‘When we created the Atlantic Cup in 2010-11 we knew that we wanted to make sure our operations were not leaving a negative impact on the planet,’ Barbieri continues. ‘In partnership with 11th Hour Racing we started devising ways to implement sustainability solutions into every area, from working with caterers and waste management to communications. We changed our thinking right out of the gate.’

Offshore, all skippers are required to use renewable energy – hydrogenerators, solar or wind, for everything but propulsion. Most choose solar over hydrogenerators with some skippers voicing concern about drag. Single-use water bottles are prohibited by the NOR, with skippers encouraged to use their water tanks – in practice most skippers prefer water containers which double as moveable ballast.

The carbon footprint of the event in 2016 was 29 tons, broken down into transport (73 per cent), events (17 per cent), accommodation (four per cent), offices (three per cent) and waste (three per cent). To be carbon neutral the remaining carbon has to be offset. Since 2012 the event has offset 95 tons in total.

One step at a time… though there were previous attempts to complete the 27,000nm Vendée Globe course with no use of fossil fuel the first to take full advantage of modern developments in green power was Javier Sanso who raced the 2012 event on this Owen Clark design comprehensively fitted out with a sophisticated package of solar and hydro power generation and the most advanced storage systems of the day. Sadly Sanso was dismasted late in the race – but at least he hadn’t burnt any fossil fuel… 11th Hour co-founder Jeremy Pochman sums it up: ‘Identify each challenge, define an achievable set of objectives, then put your ideas into practical and sustainable solutions. Do the best job you can and then mitigate the rest… one step at a time’

‘Our carbon offset partner, We Are Neutral, calculated and offset our footprint,’ says Barbieri. ‘The offsets were used to retrofit lowincome housing in the southeast US with energy-efficient lighting. The cost of offsetting 29 tons of carbon to make the 2016 Atlantic Cup carbon-neutral was US$300-500. It’s really not that expensive.’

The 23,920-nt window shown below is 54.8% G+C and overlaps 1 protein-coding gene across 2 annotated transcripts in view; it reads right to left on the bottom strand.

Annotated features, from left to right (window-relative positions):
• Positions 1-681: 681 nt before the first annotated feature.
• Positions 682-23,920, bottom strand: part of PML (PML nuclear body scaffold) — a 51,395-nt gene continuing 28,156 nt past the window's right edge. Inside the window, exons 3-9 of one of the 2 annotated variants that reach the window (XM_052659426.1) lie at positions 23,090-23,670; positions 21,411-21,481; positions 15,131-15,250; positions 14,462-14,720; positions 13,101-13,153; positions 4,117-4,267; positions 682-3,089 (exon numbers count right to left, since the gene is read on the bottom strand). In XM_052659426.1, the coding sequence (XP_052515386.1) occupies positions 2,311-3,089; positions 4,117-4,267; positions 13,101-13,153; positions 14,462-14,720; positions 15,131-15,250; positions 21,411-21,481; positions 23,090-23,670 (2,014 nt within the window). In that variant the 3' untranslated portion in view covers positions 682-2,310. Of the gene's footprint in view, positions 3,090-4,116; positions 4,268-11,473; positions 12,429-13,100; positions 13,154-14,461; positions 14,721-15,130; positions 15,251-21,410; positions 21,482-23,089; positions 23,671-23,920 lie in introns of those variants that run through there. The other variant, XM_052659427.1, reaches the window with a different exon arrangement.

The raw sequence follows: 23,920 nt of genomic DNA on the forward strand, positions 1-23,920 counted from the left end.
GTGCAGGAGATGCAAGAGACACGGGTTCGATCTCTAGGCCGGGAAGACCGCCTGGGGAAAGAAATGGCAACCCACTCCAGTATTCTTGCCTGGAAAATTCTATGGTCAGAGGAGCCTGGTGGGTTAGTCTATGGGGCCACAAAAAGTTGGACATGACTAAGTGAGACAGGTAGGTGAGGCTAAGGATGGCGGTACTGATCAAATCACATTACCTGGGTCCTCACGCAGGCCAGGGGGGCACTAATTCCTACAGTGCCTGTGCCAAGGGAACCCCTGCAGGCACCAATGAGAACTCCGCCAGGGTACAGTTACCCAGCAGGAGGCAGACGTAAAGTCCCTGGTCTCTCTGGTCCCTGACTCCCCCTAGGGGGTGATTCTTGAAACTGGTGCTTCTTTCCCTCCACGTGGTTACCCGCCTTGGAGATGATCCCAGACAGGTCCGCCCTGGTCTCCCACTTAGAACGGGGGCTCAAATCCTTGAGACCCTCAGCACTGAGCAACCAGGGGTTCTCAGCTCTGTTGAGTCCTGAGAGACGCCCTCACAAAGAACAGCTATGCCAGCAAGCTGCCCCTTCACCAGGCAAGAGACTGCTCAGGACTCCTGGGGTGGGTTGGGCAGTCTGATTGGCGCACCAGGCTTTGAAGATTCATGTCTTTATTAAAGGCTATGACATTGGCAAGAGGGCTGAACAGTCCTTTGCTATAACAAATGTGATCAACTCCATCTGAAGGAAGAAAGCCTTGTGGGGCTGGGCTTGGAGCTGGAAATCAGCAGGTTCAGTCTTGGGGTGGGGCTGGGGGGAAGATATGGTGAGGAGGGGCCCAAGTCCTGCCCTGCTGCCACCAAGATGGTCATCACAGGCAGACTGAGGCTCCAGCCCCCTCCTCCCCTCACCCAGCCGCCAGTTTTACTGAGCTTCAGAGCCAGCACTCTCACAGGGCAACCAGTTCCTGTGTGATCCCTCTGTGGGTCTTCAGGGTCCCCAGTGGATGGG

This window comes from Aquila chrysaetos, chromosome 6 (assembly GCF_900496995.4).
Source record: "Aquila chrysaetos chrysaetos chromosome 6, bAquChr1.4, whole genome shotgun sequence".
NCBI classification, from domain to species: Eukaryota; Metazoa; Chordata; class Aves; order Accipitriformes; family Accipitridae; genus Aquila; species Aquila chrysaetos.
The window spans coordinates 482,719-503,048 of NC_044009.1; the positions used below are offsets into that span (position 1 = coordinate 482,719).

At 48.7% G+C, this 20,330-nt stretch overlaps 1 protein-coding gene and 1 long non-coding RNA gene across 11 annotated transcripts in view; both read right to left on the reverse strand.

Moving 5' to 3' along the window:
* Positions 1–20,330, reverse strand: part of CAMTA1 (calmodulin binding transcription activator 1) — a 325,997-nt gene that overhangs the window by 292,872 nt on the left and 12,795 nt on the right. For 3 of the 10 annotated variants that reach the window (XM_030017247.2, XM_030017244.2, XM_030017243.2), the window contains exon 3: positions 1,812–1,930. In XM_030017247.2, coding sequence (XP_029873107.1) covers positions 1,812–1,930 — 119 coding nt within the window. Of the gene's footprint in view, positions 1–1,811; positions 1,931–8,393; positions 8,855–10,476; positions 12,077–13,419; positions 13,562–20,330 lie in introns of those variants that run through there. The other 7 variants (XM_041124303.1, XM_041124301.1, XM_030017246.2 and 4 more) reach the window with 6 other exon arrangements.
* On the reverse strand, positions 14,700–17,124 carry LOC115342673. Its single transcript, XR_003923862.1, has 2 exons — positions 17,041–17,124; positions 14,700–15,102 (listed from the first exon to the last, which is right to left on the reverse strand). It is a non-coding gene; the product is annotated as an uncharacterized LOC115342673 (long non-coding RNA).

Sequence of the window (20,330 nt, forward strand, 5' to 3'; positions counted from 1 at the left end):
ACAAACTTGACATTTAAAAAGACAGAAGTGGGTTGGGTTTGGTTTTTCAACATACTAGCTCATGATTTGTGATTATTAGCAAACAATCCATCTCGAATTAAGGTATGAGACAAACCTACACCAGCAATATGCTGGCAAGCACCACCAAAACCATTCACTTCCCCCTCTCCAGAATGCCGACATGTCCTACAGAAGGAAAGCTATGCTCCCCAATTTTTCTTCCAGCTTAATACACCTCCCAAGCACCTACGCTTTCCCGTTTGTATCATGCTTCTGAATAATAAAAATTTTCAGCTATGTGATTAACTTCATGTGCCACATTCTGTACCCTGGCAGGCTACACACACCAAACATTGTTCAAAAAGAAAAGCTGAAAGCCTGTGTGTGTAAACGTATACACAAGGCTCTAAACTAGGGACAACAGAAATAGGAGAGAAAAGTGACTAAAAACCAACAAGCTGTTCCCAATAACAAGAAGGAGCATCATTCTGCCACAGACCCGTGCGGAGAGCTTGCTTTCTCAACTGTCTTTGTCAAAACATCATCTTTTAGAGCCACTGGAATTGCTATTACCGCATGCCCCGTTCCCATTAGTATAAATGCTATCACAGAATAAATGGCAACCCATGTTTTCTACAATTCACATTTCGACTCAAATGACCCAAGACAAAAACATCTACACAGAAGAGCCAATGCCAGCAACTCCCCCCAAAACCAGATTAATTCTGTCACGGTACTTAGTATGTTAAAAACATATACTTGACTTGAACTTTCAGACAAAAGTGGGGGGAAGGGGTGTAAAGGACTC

The end result was an event that was fully compliant with ISO20121, the event standard pioneered by the 2012 Olympics. ‘Being ISO20121 compliant not only holds the Atlantic Cup to a very high standard in terms of environmental responsibility, but it shows race organisers that it is possible to implement sustainability into their events without busting the budget. And it demonstrates to every type of sailor that they can adopt small changes that collectively over time will have a positive impact on our planet,’ says Barbieri. ‘It’s our hope that our efforts are inspiring change throughout the sport – to make a difference we all must do our part.’

Barbieri also drafted the sustainability strategy for Vestas 11th Hour Racing’s Volvo Ocean Race entry. For the team Barbieri’s plan touched on every area of impact relating to its carbon footprint. Throughout the Volvo race the team is tracking all travel, accommodation, electricity, water consumption and waste, to calculate their carbon footprint. The carbon impact will be offset at the conclusion of the event with the Ocean Foundation’s ‘blue carbon’ credits project, SeaGrass Grow.

Even in the details the team sought out partners with a strong environmental commitment: Karün sunglasses, made from recycled fishing nets; Aethic sunblock, with a formula that is coral compatible. Challenged by the team, clothing supplier Musto even reduced by 70 per cent the plastic used in the packaging and delivery of their Volvo Ocean Race Collection. Onboard, they use a desalinator for fresh water generation while onshore Bluewater filtration units provide for all water requirements.

The team sources food locally onshore, operating a ‘meat free’ Monday, onshore and at sea (surprising factoid… a tomato requires 13 litres of water to grow, making a hamburger takes 2,400 litres). Staff share transport ashore while flights are obviously mitigated as much as possible. The goal is to have a 75 per cent landfill diversion rate; all food scraps from operations on land are composted, and as is – or by now should be – today’s norm all food packaging comes back ashore for recycling.

11th Hour Racing have inspired other events to go carbon neutral as well: take a look at the successes of the 52 Super Series which has offset 248 tonnes of carbon through a portfolio of development projects managed by ClimateCare… and, on a much smaller scale, the 2017 Vineyard Cup, which offset its carbon footprint for just US$10!

Going carbon neutral is the right thing to do. Protecting and restoring the health of our oceans is one race none of us can afford to lose. It requires only the will to change and some forethought. Start by developing a strategy, learn from the many available resources online, seek assistance from organisations specialised in carbon offsetting and start tracking! The clock is ticking.